Children's Television Series in the United States

The following is a list of local children's television shows in the United States. Local children's television series were locally produced commercial television programming intended for the child audience with unique hosts and themes. This type of programming began in the late 1940s and continued into the late 1970s; some shows continued into the 1990s. Tim Hollis documented about 1,400 local children's shows in a 2002 book, Hi There, Boys and Girls!

The television programs typically aired in the weekday mornings before school or afternoons after school as well as on weekends (to a lesser degree). There were different formats. Almost all shows had a colorful host who assumed a persona such as a cowboy/cowgirl, captain, princess, clown, sheriff, magician, or "uncle", whose role was not only to be the "DJ" for syndicated material (typically cartoons, although westerns were more popular earlier on) but also to entertain, often with a live television studio audience of kids, during breaks.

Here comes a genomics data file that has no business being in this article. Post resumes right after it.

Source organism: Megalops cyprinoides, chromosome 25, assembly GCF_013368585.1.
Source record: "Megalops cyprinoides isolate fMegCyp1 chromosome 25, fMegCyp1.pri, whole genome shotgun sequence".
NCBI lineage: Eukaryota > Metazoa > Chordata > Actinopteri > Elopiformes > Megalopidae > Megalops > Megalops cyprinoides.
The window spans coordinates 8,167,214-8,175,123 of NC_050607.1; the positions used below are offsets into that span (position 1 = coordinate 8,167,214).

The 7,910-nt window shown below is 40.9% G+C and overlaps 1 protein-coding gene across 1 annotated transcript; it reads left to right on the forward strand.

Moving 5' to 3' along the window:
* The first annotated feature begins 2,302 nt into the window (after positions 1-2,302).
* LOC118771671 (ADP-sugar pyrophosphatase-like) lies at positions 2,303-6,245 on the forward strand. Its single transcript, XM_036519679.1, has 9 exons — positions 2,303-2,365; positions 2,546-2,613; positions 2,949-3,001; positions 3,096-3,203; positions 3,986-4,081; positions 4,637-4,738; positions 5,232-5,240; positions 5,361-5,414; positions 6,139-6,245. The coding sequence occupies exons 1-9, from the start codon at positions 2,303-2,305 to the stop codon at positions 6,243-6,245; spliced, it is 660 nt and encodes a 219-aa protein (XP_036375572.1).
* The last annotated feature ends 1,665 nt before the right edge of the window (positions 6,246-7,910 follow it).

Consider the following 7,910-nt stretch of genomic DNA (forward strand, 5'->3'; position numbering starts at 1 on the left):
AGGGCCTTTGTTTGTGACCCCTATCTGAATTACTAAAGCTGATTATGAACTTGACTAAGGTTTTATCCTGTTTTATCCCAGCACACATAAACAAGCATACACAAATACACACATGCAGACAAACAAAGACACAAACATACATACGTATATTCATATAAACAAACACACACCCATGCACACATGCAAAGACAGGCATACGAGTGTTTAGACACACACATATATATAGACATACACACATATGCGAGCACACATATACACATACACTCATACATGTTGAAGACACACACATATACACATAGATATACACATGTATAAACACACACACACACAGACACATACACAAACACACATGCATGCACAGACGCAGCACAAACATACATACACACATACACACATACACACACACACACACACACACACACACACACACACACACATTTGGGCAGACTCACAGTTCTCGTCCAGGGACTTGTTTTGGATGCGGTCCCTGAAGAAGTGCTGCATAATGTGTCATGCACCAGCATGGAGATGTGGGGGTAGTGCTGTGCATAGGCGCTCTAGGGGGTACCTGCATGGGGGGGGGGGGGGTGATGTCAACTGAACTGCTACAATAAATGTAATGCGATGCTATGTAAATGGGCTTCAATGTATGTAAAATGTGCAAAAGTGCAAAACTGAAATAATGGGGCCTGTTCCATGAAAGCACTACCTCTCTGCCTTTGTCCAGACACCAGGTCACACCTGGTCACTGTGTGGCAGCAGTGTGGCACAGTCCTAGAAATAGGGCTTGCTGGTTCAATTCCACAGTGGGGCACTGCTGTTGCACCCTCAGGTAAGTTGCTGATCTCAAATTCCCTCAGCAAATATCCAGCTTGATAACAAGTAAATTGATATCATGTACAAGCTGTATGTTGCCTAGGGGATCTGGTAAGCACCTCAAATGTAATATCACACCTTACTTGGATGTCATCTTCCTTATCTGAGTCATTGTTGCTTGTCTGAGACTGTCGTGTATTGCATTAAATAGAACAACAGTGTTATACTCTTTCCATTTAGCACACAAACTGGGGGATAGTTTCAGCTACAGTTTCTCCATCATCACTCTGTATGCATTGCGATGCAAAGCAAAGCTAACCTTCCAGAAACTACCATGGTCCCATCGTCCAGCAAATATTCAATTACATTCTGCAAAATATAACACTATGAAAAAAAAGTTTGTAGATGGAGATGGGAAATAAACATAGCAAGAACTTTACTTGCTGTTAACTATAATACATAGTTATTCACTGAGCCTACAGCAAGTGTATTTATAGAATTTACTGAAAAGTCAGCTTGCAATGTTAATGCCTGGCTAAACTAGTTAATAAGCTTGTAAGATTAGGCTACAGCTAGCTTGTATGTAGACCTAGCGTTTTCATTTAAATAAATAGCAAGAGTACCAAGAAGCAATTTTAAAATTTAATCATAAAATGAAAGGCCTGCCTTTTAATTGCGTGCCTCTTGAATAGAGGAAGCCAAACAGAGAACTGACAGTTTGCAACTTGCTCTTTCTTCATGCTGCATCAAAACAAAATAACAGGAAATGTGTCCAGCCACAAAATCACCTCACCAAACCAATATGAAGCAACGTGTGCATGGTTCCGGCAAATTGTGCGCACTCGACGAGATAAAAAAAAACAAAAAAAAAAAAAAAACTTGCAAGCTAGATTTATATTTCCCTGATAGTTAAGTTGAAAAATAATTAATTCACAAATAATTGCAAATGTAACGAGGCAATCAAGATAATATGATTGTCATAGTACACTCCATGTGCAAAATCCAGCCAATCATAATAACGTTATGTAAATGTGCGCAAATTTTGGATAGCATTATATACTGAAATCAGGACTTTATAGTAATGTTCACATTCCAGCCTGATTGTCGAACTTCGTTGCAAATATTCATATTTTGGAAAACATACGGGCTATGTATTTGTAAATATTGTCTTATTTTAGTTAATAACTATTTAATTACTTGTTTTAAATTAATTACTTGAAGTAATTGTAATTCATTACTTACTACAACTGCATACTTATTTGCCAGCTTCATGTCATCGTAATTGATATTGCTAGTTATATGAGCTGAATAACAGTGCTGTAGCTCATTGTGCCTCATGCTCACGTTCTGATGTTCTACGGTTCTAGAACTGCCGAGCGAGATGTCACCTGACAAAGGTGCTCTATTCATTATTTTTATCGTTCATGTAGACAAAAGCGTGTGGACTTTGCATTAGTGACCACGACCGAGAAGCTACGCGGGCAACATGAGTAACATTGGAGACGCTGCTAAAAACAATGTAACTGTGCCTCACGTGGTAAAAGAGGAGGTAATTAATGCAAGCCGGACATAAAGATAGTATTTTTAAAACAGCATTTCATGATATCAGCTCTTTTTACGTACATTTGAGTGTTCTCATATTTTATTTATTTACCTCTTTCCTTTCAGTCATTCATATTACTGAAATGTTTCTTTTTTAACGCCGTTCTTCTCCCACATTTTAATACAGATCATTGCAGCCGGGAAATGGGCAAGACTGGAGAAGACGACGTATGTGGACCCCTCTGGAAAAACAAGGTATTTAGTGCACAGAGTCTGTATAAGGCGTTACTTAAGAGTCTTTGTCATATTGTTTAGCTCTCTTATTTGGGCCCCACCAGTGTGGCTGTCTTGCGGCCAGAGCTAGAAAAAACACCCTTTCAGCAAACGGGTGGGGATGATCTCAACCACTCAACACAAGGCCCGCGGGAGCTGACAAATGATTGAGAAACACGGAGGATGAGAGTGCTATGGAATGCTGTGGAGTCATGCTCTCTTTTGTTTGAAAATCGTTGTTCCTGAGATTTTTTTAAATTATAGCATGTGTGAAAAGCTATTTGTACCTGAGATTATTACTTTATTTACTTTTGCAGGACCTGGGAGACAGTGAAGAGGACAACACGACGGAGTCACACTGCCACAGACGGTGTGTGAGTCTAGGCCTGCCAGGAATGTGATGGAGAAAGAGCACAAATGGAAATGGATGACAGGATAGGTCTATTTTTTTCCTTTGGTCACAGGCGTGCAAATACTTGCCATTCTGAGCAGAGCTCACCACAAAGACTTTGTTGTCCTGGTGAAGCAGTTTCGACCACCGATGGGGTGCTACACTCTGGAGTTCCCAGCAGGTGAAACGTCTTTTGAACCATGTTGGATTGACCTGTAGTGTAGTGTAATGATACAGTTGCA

Early program fare included cartoon favorites such as Crusader Rabbit, Popeye, Bugs Bunny, Rocky and Bullwinkle, Mighty Mouse, Porky Pig, Deputy Dawg, The Funny Company, and Clutch Cargo as well as movie shorts such as Our Gang/The Little Rascals and The Three Stooges. Some included educational segments like the portraits of wildlife in Nature's Window.